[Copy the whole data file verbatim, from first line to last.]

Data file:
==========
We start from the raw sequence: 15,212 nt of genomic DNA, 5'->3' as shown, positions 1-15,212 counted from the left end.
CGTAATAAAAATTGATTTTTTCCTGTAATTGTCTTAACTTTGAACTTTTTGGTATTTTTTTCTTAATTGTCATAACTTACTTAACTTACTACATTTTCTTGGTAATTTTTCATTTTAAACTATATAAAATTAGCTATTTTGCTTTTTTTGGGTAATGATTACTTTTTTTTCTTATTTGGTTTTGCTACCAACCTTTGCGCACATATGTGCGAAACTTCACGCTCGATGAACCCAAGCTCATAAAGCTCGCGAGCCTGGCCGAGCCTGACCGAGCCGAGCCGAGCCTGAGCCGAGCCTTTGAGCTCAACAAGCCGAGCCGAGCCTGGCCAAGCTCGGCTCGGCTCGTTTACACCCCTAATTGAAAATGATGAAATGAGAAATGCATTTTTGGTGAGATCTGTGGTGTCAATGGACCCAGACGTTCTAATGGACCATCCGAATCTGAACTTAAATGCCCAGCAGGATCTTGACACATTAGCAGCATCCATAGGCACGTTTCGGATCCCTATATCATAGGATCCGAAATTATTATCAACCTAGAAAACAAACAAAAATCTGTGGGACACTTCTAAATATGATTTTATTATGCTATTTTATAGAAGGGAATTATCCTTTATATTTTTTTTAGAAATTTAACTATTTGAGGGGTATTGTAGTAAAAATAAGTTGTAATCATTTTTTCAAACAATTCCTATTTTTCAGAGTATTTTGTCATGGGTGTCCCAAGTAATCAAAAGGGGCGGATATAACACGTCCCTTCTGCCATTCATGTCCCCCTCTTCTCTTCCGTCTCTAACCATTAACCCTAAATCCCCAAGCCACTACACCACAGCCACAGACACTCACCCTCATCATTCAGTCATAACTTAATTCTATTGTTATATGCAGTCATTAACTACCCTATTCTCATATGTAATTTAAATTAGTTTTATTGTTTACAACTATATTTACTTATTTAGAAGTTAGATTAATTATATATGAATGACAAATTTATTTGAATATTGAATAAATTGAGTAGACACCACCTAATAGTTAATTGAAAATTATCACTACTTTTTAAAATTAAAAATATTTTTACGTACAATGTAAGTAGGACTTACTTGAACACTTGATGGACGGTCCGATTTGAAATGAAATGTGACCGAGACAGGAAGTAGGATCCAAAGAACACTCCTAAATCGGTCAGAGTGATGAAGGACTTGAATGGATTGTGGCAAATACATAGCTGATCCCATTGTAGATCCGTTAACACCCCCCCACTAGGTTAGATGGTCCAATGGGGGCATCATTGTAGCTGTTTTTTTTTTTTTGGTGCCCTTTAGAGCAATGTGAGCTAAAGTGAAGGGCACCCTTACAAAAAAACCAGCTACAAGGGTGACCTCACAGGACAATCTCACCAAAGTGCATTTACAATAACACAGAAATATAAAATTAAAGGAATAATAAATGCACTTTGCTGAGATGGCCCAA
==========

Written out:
We start from the raw sequence: 15,212 nt of genomic DNA, 5'->3' as shown, positions 1-15,212 counted from the left end.
CGTAATAAAAATTGATTTTTTCCTGTAATTGTCTTAACTTTGAACTTTTTGGTATTTTTTTCTTAATTGTCATAACTTACTTAACTTACTACATTTTCTTGGTAATTTTTCATTTTAAACTATATAAAATTAGCTATTTTGCTTTTTTTGGGTAATGATTACTTTTTTTTCTTATTTGGTTTTGCTACCAACCTTTGCGCACATATGTGCGAAACTTCACGCTCGATGAACCCAAGCTCATAAAGCTCGCGAGCCTGGCCGAGCCTGACCGAGCCGAGCCGAGCCTGAGCCGAGCCTTTGAGCTCAACAAGCCGAGCCGAGCCTGGCCAAGCTCGGCTCGGCTCGTTTACACCCCTAATTGAAAATGATGAAATGAGAAATGCATTTTTGGTGAGATCTGTGGTGTCAATGGACCCAGACGTTCTAATGGACCATCCGAATCTGAACTTAAATGCCCAGCAGGATCTTGACACATTAGCAGCATCCATAGGCACGTTTCGGATCCCTATATCATAGGATCCGAAATTATTATCAACCTAGAAAACAAACAAAAATCTGTGGGACACTTCTAAATATGATTTTATTATGCTATTTTATAGAAGGGAATTATCCTTTATATTTTTTTTAGAAATTTAACTATTTGAGGGGTATTGTAGTAAAAATAAGTTGTAATCATTTTTTCAAACAATTCCTATTTTTCAGAGTATTTTGTCATGGGTGTCCCAAGTAATCAAAAGGGGCGGATATAACACGTCCCTTCTGCCATTCATGTCCCCCTCTTCTCTTCCGTCTCTAACCATTAACCCTAAATCCCCAAGCCACTACACCACAGCCACAGACACTCACCCTCATCATTCAGTCATAACTTAATTCTATTGTTATATGCAGTCATTAACTACCCTATTCTCATATGTAATTTAAATTAGTTTTATTGTTTACAACTATATTTACTTATTTAGAAGTTAGATTAATTATATATGAATGACAAATTTATTTGAATATTGAATAAATTGAGTAGACACCACCTAATAGTTAATTGAAAATTATCACTACTTTTTAAAATTAAAAATATTTTTACGTACAATGTAAGTAGGACTTACTTGAACACTTGATGGACGGTCCGATTTGAAATGAAATGTGACCGAGACAGGAAGTAGGATCCAAAGAACACTCCTAAATCGGTCAGAGTGATGAAGGACTTGAATGGATTGTGGCAAATACATAGCTGATCCCATTGTAGATCCGTTAACACCCCCCCACTAGGTTAGATGGTCCAATGGGGGCATCATTGTAGCTGTTTTTTTTTTTTTGGTGCCCTTTAGAGCAATGTGAGCTAAAGTGAAGGGCACCCTTACAAAAAAACCAGCTACAAGGGTGACCTCACAGGACAATCTCACCAAAGTGCATTTACAATAACACAGAAATATAAAATTAAAGGAATAATAAATGCACTTTGCTGAGATGGCCCAA